Rashad Neloms
Practice Lead – Orchestration & Automation

If I hear “We’re not big enough to do DevOps” one more time, I am going to pull my hair out!

So first off, I don’t have any more hair to pull out. I lost that fight a few years ago! However, this is a sentiment that I hear all too often. There are times when I introduce myself as VeriStor’s Practice Lead of DevOps, and I anticipate the statement being made “We’re not big enough to do DevOps” by the person sitting across from me.

Now, I will admit my past experience and that of several members of our team have involved spearheading a DevOps transformation from the ground up. Unbeknownst to us at the time, together we built, participated and ran a DevOps team at a very large international retailer before the term DevOps even existed! We accomplished this by facilitating a change in our culture, team construction and technical execution. Although we did not set out to be a “DevOps Team”, the standards we instilled as a highly functional team have become the pillars of DevOps today. This was well before the DevOps tool chain was as established as it is now, and long before the governing principles such as those discussed in the “2015 State of DevOps” (provided by Puppet) even existed. By participating in countless conversations, various failures before successes, and constant “No’s”, we finally reached a point of continuous integration, continuous improvement and almost instantaneous delivery! All of that aside, the statement is normally not a result of what I or my team members have accomplished in the past but something far more simple. The mindset of the “Business as Usual”!

Many believe that there is no need to consider DevOps because they only do so much from an IT, development or business perspective. So why would they need to do DevOps? Guess what: if any of those are your excuses for why you’re “not big enough to do DevOps” then my response is “You’re already too big to avoid DevOps!”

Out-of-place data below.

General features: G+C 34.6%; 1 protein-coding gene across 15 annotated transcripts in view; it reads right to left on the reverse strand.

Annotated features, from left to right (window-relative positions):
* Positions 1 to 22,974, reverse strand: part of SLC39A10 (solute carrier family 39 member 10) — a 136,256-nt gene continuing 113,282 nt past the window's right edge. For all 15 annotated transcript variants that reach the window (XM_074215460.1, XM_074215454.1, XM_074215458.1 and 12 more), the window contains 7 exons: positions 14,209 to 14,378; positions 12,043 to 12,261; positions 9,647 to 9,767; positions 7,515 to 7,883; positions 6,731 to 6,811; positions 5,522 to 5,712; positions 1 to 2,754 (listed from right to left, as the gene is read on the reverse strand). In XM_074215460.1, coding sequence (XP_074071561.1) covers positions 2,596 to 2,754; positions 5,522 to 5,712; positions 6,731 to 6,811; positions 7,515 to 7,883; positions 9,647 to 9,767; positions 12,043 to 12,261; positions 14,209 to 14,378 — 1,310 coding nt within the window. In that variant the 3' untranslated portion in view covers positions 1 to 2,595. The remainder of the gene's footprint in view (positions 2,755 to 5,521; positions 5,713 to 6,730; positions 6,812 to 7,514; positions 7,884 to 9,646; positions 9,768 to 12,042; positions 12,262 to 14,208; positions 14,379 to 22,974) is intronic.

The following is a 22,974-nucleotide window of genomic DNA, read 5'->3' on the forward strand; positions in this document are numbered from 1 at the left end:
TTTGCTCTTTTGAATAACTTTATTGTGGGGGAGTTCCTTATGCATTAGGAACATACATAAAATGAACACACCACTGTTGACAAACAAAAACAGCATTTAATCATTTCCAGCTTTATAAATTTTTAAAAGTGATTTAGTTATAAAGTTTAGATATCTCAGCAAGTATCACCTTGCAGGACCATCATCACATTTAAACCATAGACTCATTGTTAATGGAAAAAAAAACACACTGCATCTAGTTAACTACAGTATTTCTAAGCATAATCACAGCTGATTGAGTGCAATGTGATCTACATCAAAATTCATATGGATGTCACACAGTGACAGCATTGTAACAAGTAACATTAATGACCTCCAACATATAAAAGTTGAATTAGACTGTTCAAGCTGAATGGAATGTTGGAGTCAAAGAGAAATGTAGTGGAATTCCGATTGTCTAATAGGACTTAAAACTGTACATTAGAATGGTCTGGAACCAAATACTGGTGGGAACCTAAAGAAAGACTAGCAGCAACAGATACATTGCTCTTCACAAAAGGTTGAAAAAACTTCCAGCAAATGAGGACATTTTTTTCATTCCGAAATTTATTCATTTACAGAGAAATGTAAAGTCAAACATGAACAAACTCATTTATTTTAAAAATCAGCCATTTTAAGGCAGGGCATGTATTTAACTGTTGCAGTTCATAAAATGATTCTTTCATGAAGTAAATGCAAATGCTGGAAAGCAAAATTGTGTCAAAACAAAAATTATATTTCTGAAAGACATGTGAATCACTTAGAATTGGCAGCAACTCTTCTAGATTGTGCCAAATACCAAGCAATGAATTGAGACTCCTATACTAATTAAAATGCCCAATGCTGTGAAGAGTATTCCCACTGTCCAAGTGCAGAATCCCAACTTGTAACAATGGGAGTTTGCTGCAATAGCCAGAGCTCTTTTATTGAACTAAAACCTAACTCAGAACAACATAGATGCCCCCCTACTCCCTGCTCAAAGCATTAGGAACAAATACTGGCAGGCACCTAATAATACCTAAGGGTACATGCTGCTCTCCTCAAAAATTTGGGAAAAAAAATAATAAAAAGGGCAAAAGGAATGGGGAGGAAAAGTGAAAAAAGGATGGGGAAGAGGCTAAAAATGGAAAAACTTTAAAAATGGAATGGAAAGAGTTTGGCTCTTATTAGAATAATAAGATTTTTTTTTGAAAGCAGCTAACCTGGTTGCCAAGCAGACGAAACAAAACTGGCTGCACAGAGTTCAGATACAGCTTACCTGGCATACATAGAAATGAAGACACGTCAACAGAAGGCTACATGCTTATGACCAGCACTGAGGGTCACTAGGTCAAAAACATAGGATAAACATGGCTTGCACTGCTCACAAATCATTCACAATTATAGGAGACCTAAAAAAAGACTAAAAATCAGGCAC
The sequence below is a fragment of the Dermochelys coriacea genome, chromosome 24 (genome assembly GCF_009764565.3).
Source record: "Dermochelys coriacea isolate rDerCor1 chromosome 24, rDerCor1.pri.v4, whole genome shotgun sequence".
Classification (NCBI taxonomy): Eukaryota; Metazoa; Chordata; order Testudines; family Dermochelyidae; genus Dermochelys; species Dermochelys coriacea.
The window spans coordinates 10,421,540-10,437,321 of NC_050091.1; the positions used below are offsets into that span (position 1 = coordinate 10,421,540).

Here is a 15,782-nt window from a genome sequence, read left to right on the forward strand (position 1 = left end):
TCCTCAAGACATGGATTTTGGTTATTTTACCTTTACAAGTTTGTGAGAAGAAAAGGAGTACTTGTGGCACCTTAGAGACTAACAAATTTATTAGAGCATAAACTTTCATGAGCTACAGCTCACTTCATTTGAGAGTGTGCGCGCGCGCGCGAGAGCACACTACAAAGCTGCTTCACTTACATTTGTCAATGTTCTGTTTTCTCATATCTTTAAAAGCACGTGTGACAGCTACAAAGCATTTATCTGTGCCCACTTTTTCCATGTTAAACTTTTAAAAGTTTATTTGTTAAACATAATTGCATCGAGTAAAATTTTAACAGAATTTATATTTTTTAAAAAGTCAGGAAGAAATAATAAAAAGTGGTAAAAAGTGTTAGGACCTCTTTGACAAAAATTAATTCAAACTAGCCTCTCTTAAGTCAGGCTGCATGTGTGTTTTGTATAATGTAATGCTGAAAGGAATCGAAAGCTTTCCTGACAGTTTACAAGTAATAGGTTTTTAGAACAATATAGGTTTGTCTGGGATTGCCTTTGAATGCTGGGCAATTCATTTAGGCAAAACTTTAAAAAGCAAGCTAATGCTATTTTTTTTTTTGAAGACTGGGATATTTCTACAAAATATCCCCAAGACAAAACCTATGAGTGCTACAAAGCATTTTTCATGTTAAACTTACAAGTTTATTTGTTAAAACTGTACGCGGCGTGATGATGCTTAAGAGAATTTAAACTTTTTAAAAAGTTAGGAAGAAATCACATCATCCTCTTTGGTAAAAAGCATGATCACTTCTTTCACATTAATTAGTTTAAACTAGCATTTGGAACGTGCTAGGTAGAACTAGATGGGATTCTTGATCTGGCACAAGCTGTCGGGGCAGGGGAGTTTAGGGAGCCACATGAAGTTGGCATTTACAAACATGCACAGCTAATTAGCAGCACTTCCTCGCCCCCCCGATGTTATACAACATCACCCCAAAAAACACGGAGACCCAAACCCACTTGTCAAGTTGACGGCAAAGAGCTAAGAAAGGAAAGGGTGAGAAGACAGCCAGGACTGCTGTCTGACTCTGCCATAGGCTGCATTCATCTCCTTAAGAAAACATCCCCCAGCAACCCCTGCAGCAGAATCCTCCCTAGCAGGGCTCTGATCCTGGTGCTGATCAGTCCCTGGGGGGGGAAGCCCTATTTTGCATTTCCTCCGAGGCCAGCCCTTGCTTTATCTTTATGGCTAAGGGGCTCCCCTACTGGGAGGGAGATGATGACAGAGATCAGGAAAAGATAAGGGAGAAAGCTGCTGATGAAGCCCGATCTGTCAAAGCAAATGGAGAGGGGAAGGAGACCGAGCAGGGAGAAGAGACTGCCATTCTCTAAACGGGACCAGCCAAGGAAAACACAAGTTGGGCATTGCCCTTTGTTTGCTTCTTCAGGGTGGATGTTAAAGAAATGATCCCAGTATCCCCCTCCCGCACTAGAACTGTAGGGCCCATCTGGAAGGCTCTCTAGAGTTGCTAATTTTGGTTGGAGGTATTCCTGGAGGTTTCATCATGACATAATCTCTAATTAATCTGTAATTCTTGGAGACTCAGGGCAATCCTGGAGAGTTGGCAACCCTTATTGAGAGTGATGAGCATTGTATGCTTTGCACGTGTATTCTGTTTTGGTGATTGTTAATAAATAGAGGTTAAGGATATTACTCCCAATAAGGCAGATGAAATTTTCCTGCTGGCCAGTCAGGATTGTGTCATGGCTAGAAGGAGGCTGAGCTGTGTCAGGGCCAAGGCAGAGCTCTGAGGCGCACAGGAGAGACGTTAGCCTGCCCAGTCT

Here is my reasoning: when we started the DevOps journey several years ago, we had humble aspirations and expectations. Little did we know we would provide a canvas for innovation that increased quality and communication within our company- while tearing down walls between teams, brokering goodwill amongst our peers, and increasing the company’s bottom line in quantifiable dollars and cents!

Today, if you don’t have a large IT footprint, I can guarantee there is no one who wants IT to do more if it is propelling the business to new heights than the CEO of your company! Although you may not be a large development shop, I am sure there is at least one rockstar somewhere amongst your development team that is just itching to launch new ideas but does not have the proper runway. DevOps is that runway!

Consider these scenarios: you’re either Blockbuster or Netflix. A traditional taxi service or Uber. A RadioShack or BestBuy. Kodak (really- when was the last time you bought a camera…be honest!) or a mobile phone with a camera. There is the competitor and there is the soon-to-be competitor that is not willing to do the same things you’ve always done. The competition is working to figure out how to do it more creatively, efficiently and faster! This is at the core of DevOps. When you consider it in this manner, regardless of the size of your IT infrastructure, development team or business, DevOps is an absolute necessity!

When you begin to implement a DevOps culture (which is a collaborative culture that is constantly learning, constantly improving, constantly moving faster and constantly increasing quality for your customer), THEN THINGS WILL CHANGE! Your IT footprint will grow out of necessity. Your development efforts will expand as you find yourself able to respond quicker to the needs of your customers. Your business will grow as all of the parts of your company are all working in concert with one another. I have yet to see anyone perform DevOps tailored to their company’s needs (big or small) and not experience all three of these results!

So the next time I am sitting across from you and you proceed to say  “We’re not big enough to do DevOps”, just remember:  “You’re already too big to avoid DevOps!”